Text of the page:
It wasn't a lack of success that brought the Pitts/Todd pairing to an end. According to Richard Lewis Ward's A History of the Hal Roach Studios, their films grossed an average of $71,139.36, which was neck-and-neck with Charley Chase, and significantly out-performing the Our Gang films. In fact, their films were successful enough for each of their contracts to be extended -- and therein lay the problem. According to Andy Edmonds's biography Hot Toddy, "The two had similar contracts, but the agreements did not run concurrently. Thelma's contract expired six months after Pitts's. At first they thought it was an oversight. Later, they learned the truth. Roach pulled the same stunt with Laurel and Hardy. He believed that allowing the contracts to expire at the same time gave the stars too much leverage, allowing them to walk out as a team. Holding one star to ransom left only one free to go, and half a team was usually no good to anyone."

"Roach threatened to let Pitts go altogether rather than meet her salary demand of $3,000 a week. She also demanded a percentage of the Todd/Pitts films, something no star on the Roach lot, and very few elsewhere, had acquired. Roach offered a slight pay hike, a flat-out no to the demand to own a piece of the action (even Laurel and Hardy could not get that) and gave her a 'take it or leave it' offer. She left."

Roach salvaged the series by replacing frail and clumsy Pitts with the masculine, wisecracking Patsy Kelly. Though the chemistry was radically different, those films were also successful, and lasted until the untimely death of Todd on December 16, 1935.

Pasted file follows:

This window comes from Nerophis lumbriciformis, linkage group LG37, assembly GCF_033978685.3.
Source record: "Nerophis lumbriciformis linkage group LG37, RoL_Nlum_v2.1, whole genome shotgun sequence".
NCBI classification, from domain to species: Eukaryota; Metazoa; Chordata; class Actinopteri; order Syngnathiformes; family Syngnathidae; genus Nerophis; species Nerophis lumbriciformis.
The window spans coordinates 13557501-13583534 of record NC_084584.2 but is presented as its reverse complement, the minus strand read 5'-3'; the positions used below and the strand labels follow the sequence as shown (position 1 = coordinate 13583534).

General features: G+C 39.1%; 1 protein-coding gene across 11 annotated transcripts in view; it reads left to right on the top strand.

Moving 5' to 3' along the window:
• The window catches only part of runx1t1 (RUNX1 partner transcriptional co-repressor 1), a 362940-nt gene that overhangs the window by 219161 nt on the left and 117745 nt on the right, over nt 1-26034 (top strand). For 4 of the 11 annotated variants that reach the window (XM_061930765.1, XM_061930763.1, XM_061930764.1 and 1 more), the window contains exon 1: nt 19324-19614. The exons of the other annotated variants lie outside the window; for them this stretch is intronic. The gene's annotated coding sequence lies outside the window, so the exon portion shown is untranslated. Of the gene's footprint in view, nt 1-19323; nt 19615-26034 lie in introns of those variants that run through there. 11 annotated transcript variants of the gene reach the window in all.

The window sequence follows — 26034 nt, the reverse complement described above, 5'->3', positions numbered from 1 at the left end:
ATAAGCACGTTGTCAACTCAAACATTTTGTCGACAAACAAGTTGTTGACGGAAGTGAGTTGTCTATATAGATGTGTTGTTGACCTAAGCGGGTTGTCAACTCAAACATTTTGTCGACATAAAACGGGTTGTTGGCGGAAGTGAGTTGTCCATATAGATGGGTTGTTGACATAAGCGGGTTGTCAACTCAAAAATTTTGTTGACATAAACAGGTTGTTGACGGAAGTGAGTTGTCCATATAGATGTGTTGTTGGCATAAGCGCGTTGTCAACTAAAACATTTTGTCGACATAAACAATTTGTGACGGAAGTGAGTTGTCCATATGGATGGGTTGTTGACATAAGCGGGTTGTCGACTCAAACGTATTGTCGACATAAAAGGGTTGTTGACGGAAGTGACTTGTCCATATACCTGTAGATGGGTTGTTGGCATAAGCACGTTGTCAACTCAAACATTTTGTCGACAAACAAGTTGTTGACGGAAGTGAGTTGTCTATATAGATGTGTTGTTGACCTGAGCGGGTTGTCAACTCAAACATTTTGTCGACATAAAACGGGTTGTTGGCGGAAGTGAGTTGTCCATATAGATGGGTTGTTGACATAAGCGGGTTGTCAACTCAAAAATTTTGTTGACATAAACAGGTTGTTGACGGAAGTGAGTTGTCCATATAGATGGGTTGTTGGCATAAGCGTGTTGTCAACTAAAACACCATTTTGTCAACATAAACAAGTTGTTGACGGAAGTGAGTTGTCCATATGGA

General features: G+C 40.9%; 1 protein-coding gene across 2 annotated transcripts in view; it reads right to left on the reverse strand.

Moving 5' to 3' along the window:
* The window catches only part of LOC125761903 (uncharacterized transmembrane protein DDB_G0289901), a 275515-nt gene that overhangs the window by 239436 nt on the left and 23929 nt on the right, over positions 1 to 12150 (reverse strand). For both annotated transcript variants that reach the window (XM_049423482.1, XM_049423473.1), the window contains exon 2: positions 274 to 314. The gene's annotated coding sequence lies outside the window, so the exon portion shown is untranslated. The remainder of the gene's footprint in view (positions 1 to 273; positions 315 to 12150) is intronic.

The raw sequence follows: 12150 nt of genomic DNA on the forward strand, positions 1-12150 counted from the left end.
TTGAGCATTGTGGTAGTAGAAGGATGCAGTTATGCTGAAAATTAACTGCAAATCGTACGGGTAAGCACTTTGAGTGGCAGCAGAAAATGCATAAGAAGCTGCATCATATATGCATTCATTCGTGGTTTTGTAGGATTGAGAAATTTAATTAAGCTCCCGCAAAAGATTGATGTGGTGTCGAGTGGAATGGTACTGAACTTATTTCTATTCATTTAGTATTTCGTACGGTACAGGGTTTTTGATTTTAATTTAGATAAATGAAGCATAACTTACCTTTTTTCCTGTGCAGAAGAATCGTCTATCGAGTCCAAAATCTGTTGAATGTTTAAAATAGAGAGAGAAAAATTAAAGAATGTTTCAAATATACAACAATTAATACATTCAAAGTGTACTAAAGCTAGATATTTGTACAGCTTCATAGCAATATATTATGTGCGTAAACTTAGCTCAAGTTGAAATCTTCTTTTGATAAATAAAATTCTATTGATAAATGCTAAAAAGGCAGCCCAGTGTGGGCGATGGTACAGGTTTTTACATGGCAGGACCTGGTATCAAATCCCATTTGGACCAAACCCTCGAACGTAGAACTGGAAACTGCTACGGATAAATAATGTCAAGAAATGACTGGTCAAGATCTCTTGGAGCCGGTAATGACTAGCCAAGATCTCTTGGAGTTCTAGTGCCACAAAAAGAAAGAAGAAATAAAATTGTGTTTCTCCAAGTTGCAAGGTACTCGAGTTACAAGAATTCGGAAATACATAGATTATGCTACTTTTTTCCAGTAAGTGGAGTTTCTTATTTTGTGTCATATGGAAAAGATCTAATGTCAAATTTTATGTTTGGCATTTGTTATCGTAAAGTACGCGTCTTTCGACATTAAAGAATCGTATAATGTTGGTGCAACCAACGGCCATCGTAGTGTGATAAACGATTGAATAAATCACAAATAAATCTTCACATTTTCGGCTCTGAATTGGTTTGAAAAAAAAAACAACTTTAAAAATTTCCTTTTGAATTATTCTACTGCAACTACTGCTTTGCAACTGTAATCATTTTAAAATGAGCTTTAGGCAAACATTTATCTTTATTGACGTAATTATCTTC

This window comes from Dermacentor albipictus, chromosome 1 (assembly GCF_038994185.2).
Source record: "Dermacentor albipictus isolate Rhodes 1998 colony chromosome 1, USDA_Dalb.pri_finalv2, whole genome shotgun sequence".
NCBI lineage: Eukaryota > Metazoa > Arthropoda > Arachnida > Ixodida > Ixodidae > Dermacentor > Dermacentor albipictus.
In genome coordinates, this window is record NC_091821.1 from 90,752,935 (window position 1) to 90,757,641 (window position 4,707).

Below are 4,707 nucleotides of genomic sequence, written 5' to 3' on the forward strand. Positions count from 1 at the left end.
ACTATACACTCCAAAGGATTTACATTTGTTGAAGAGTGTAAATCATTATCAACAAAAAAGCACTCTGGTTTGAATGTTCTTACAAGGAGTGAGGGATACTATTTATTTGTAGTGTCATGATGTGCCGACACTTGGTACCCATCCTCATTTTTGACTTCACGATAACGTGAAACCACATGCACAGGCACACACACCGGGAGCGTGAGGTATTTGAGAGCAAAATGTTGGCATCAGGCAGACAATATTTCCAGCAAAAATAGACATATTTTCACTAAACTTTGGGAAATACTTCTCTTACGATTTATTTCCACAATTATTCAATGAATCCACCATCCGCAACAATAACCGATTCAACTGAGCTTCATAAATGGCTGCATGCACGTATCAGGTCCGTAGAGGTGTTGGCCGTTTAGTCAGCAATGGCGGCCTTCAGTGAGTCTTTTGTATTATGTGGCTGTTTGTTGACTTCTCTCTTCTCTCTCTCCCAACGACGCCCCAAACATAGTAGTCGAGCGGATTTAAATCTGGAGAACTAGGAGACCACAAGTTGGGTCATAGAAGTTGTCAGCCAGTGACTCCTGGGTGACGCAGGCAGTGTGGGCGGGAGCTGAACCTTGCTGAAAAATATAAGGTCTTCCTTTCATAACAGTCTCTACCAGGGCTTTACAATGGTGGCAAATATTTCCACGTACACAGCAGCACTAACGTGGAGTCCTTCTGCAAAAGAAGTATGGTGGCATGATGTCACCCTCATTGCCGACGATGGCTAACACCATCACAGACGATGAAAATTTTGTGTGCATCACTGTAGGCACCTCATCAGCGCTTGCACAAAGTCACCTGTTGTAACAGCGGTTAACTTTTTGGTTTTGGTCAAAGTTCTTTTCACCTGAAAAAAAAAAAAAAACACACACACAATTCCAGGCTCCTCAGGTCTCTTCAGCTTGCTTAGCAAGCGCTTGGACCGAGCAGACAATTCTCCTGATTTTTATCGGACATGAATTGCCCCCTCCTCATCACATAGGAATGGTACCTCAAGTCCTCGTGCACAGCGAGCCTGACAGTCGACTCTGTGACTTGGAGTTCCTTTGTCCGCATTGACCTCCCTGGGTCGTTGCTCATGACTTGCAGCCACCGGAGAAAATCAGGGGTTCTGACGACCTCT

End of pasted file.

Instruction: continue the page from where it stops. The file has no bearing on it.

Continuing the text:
Pitts was one of a handful of people who attended Todd's private funeral service at the Forest Lawn Cemetery in Glendale, California. According to Edmonds, "During the service, Pitts whispered to a friend, 'Why, Thelma looks as if she was going to sit up and talk.'"

Prior to appearing opposite Todd, Pitts had proven herself adept at drama in several films for director Erich von Stroheim, including Greed (1924), The Wedding March (1928), and the underrated Hello, Sister! (1933). But it was as a comedian that the public wanted Pitts, who went on to appear in supporting comic roles in film and television into the 1960s, making her final appearance in Stanley Kramer's It's a Mad Mad Mad Mad World (1963).

Director: Marshall Neilan
Producer: Hal Roach
Screenplay: H.M. Walker
Cinematography: Art Lloyd
Music: Leroy Shield
Cast: Zasu Pitts (Zasu), Thelma Todd (Thelma), Guinn "Big Boy" Williams ("Strangler" Sullivan), Reed Howes (Harry), Billy Gilbert (Ring Announcer).

Director: Gus Meins
Producer: Hal Roach
Cinematography: Art Lloyd
Music: Leroy Shield
Cast: Zasu Pitts (Zasu), Thelma Todd (Thelma), Billy Gilbert (Mr. Gilbert), Anita Garvin (Dance Hall Girl), Kay Lavelle (Landlady), Eddie Dunn (Sailor), Nelson McDowell (Undercover Policeman), Nora Cecil (Reformer), Julia Griffith (Reformer).

Director: Charley Chase
Producer: Hal Roach
Cinematography: Art Lloyd
Music: Leroy Shield
Cast: Zasu Pitts (Zasu), Thelma Todd (Thelma), James Burtis (Officer Butterworth), Billy Gilbert (Captain Schmaltz).

by Bret Wood